1. Very well put. The next commenter has it right. Those who lack confidence tend to see questions as challenges or threats.

  2. I agree that these are excellent questions. I like to tell my patients that I want a partner and not a passenger. As such, I encourage questions and my goal is that they could explain our visit to someone who wasn't there. In my experience, doctors who discourage questions may be doing so due to a lack of confidence. As a patient, I would see that as a red flag. Also, I completely agree about the second opinion. I think for most doctors, as long as the questions aren't confrontational, they would be welcome. One thing that may hamper the relationship though is the "oh, by the way" question just as the visit is wrapping up which might really require another half-hour. That either makes you feel short-changed or makes the rest of the day for the clinic run late. If you have multiple concerns, make sure that is known when scheduling.

  3. Good comments. I agree with you. Your point about that "Columbo" style oh by the way question is well-taken.

  4. The best doctors I've known have suggested I call them by their first name (One said, "Why not? I call you by yours, and besides, I don't need to be reminded I'm a doctor, I already know that!") and never freak out when I ask a question or say, "Didn't I read a study about [something relevant]?" (Even before the WWW; I was lucky enough to work somewhere where I had access to medical journals.)

    On the other hand I always think of the one time I was in an ER and the doctor dismissed my complaints as "just a UTI". When I said, "but I'm already taking a broad spectrum antibiotic", instead of saying, "Well, it's possible this one is resistant to that one" or something like that, he started screaming at me, "You are not the doctor! *I* am the doctor! Have you gone to medical school? Unless you have gone to medical school you do not know anything about medicine!" He kept at it until I started crying (he appeared to be waiting for that).

    About a month later he wound up berating a college student who went there after being raped for "asking for it." The next time I was in the ER, about a month after that, he was no longer working there.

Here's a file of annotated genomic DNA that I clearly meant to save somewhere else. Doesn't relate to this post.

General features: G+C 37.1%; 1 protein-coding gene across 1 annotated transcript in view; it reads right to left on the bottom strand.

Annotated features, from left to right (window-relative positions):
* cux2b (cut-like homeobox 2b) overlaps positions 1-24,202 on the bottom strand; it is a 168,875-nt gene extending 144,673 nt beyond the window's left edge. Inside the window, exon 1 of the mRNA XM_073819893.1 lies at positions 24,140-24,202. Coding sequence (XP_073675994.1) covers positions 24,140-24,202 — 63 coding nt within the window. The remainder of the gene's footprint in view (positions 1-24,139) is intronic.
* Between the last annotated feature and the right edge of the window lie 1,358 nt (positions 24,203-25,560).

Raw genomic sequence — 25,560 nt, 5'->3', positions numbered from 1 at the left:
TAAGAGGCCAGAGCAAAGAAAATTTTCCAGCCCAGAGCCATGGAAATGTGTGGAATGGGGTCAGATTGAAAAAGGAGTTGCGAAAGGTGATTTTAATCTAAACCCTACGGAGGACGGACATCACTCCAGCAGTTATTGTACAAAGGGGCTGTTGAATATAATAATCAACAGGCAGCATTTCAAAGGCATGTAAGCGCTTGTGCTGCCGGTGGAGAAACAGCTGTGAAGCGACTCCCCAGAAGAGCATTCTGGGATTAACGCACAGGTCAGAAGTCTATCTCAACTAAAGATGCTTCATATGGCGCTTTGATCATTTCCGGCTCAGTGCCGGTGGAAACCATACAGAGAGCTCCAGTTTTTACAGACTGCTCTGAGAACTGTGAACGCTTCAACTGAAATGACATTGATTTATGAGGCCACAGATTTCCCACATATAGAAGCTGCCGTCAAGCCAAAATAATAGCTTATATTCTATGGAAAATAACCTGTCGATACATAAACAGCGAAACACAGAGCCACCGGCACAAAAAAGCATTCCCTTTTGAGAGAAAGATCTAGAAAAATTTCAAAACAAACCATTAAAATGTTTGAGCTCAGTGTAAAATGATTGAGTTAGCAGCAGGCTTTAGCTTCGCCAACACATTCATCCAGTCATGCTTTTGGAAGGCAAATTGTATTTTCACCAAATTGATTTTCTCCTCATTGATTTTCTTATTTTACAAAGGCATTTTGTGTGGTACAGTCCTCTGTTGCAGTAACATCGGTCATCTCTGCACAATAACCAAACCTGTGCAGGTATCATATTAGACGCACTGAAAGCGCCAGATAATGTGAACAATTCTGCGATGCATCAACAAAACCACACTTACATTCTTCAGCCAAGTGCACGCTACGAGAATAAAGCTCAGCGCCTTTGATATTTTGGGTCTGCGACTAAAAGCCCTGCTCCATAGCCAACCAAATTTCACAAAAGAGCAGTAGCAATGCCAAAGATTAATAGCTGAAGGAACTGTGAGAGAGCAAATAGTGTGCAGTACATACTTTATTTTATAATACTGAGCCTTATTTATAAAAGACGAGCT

Thank God. Although I'm horrified to think about where he is today.

  5. I too have experienced specialists who have told me to "stop mucking around" when I was unable to get up onto the table for an examination, another told me "just be quiet I can't understand you, you're husband can speak for you", yes, this was because my speech was slurring and I was drooling - another who after I rang a medical support organisation advised me to fill out a form with symptoms (as I am forgetful as when in pain that is not treatable due to allergies to codeine etc) and when I saw the specialist was told "So why are you here, you've self diagnosed." And they allow ten minutes for each person and charge a fortune. My local doctor will see me for over an hour and barely charges, has known me for over 20 years, and knows I am unwell. Some specialists need to pull their heads in, they are not God, we don't expect them to be, we expect them to work with us, help us, guide us, listen to us and not dismiss us or put us down as I've had happen time and time again. This does nothing for one's confidence let alone their health!

  6. Anon, thanks for commenting. It looks like you've managed to find a number of obnoxious doctors. I agree with your last two sentences.

  7. Matthew's thoughts exactly echo mine. Thank you for your thoughtful response. I hope that, like Michael, if I am concerned with getting the right balance between asking questions and accepting advice, then I am probably in the right "skeptical place".

  8. “When one extremely hostile relative bombarded me every time I walked in, I developed a tendency not to go in the room. If you have three pages full of questions, show them to the nurse. Say ‘How many of these should I wait to ask the doctor about? How many can you help me with?’”
    —General surgeon who blogs under the name Skeptical Scalpel”
    Read more:

    1. I admire your internet searching skills. It's not inconsistent with this post.